The art of sharing

Festival Issue 147 Feb, 2014
Text by Stephane Huet

One cannot walk the streets of Kathmandu these days without witnessing the work of a new generation of Nepali artists. Pushed by their peers and inspired by a rich historical background, they are delivering potent messages to society.

t isn’t a surprise that travellers overwhelmingly associate Nepal with snow-clad mountains. But once they hit the streets of Kathmandu, many are amazed by the emergence of a cultural movement. Graffiti on walls, a bunch of great live bands and prodigious multimedia exhibitions are signs that art is taking a hold over the capital.

The music scene has always been vibrant in the city. Still, musicians agree that education has brought a fresh approach and created a new buzz around arts in the past few years. Sanjay Shrestha, guitarist of Joint Family Internationale, a popular reggae band, believes that the Kathmandu Jazz Conservatory (KJC) has greatly inspired the musical culture of his group. In fact, his fellow band members themselves studied music there.

Visual arts are no exception. Since 2007, the Center of Arts and Design of Kathmandu University (KU Art+Design) has been offering a four-year bachelor program in Studio Art and Graphic Communication. Sadhu-X, creative head of the ArtLab collective and a KU alumni, recalls how students were encouraged to not only get inspired by the works of others, but also to try developing their own unique style. As a result, the new generation of artists have taken an open-minded approach, characterised by the fusion of contemporary and traditional techniques.

Around the time the first batches from KU Art+Design and KJC were graduating, a group of foreign-educated Nepalis were returning home. They were all motivated by the same objective - spurring a new cultural dynamic. The main focus of this community was sharing, and still is. As Kathmandu is a small place, artists who wanted to collaborate could meet with ease. This creative energy led to the foundation of several collectives in the span of five short years, all of whom have been working with both Nepalese and international artists. ArtLab, for example, is developing a long-term partnership with Pierre Gaudin and Eddy Vaudel from Menningar Chowk. The artists left France to embrace the “dynamic space of freedom” that Kathmandu had to offer. Above all, they felt that Nepali artists really enjoyed collaboration and the sharing of knowledge and ideas, an atmosphere that differed from the scene in their country.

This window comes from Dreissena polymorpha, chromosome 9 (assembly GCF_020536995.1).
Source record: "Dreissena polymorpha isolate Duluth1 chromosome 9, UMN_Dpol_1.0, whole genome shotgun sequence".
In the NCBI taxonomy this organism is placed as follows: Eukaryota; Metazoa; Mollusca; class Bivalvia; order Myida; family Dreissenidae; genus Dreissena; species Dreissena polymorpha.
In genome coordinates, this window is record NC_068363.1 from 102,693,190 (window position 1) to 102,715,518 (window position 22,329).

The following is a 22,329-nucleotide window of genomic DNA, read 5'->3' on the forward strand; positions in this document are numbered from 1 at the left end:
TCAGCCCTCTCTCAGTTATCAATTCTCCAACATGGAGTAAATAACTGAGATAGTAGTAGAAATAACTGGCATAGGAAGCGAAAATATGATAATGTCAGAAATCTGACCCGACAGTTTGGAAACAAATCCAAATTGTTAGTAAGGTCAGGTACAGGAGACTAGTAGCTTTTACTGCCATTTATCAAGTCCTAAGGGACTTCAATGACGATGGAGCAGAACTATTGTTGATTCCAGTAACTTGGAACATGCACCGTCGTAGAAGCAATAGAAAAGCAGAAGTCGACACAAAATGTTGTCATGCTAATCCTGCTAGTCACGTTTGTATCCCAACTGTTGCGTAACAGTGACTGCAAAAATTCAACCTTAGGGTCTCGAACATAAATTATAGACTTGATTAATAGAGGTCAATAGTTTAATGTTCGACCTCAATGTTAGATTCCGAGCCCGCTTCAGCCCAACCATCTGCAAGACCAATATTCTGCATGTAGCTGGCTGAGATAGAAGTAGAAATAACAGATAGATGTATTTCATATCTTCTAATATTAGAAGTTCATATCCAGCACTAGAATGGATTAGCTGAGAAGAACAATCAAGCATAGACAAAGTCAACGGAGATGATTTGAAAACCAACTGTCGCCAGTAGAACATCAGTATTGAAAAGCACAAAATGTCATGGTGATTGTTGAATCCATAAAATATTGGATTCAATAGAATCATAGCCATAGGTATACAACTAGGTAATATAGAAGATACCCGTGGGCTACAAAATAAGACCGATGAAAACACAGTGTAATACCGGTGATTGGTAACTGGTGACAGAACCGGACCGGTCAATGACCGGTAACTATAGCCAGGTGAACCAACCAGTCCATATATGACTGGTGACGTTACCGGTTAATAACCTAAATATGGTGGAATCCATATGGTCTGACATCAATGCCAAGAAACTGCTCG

Boundaries between art forms have indeed been blurred. Musicians, painters and photographers all agree that new technologies have favoured the union of artists. Moreover, recent advances in technology have allowed them to explore art spheres from around the world. Technology, it can be said, has also democratised the practice of arts. When was created in 2007, it marked the beginning of digital photography in Nepal. “Suddenly, photography became more accessible,” recalls NayanTara Gurung Kakshapati, co-founder of the organisation. Artists, consequently, started using social platforms themselves to distribute their work.

When the contemporary artists of Kathmandu share techniques and resources, they also share the idea of constructing a progressive society. Art is used as a weapon of instruction, especially to develop critical thinking amongst the Nepalese.

Sadhu-X wants to stimulate the creativity of people through his work. “When pedestrians ask me what represent my murals, I tell them to think for themselves,” he says. The artist chose to practice street arts to change the long-standing perception of art being a luxury good. Romel Bhattarai, manager of ArtLab, agrees that murals have the potential to ignite positive changes. “The artworks and ideas aren’t compressed in galleries, but directly in the eye of the beholder.”

In the same way, Lisa Neubert from the media arts collective Sattya, says that besides the idea of bringing Nepali and international artists together, their project Kolor Kathmandu aimed to deliver messages that would encourage the citizens of Kathmandu to think critically about social issues.

For the past five years, ArtLab, Sattya and have made Kathmandu a brighter place, paving the way for a generation of artists who needed to witness the potential of art in their country. In order to achieve this, they not only depend on grants and donations but also sell services to continue with their creative work, shows and exhibitions. 

There is so much more to Nepal than trekking. If things continue in a similar manner, there’s absolutely no doubt that Kathmandu will soon become a vibrant art capital.